After that there is very little shown that isn’t just action shots and generic world-building for the mecha side of the show. One thing I did notice however, is the presence of a glowing substance inside the cockpit, which seems to act as the power source. This makes me wonder if only certain people can activate it, or whether the material is artificially controlled to keep lower classes out of power.
Ultimately it’s obvious that the main character will come into conflict with the owners/creators/relatives of the girl, and that this will start a larger power struggle across the world. It will probably only be later in the story when royal heritage gets brought up, and the main character can make some sort of claim beyond just being a revolutionary. How this happens in the interim, I don’t know exactly, but it looks like it could be a fun story with Code Geass type vibes.
Poco’s Udon World
From just the key visuals alone you can see this show has a much lighter tone. You instantly get slice of life vibes, but it could potentially have more to it than that given my experiences with stuff like Usagi drop.
Opening shot; young child in a yellow rain coat turns around and we get to see the reflection of a older male character in their eyes. I mean I suspected as much before even clicking play, but so there’s no confusion, the show instantly brings up the connection these characters have. They evidently see him as a father figure, or at least someone very important to their life, and the glistening in their eyes makes it unquestionable that this is happy feelings not sad feelings.
BUT WHAT ABOUT THAT TAIL THOUGH. WHAT ABOUT THOSE EARS THOUGH. WHAT ABOUT THAT NORMAL HUMAN LOOKING MAN THOUGH.
Yeah, call it a hunch, but I don’t suspect that these two characters are related. I’m surprised because nothing else about this shot (or the ones following it) suggest that this a parallel universe type setting. Of course we don’t see cases like this in real life, but what I mean is that the young animal child appears to be the only one of their kind. For a show ostensibly about udon, I wouldn’t have expected such a supernatural twist.
Interestingly, the next time we see the kid they are poking their head around a shrine statue. These objects look modeled after Shiba, but the child doesn’t, so I wonder whether these two things are connected or not. I wouldn’t be surprised if my lack of knowledge on Buddhism and Japanese wildlife is letting my interpretation down here. I also wouldn’t be surprised if the older man discovers this child here, and chose to adopt it because of the apparent ‘destined’ encounter at a holy site.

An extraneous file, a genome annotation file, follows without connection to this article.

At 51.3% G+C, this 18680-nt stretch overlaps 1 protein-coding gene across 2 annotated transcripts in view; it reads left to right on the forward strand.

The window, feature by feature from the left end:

Following that we get a shot of an animal that more accurately connects to the young child. It’s unsure whether they are related, if the child can shapeshift, or even if it’s just a scenic shot with no in-story connection. The similar pattern on the ears makes me lean towards the middle option, but it’s certainly not a closed case.
Next we see what appears to be the older man from before, pausing in the rain to reflect on something. Given that the chronology is unclear, he appears to remember events from in the past as well as the future. In one shot, his relationship with the child seems to have brought him into contact with another child and woman in the same situation. In another we see what could only be scenes from his own childhood, with the death of his sailor father clearly weighing heavily on him.
After that reflection, the weather has apparently shifted to bright and sunny, which tells us that his newfound relationship with the child has helped him find peace and happiness beyond his troubled circumstances. Again we see the animal version of the child which is wearing the same raincoat, so I guess they can shapeshift? Or perhaps it’s still symbolic? I’m leaning more towards the former now.
Most of the remaining shots are character reels, which if anything, tell us that there is a community building aspect brought about through the main duo. I don’t know if the final snapshots are meant to tell us that the child is feral, and that these people help civilize the poor thing, or whether they instead find connection with nature thanks to its animistic nature.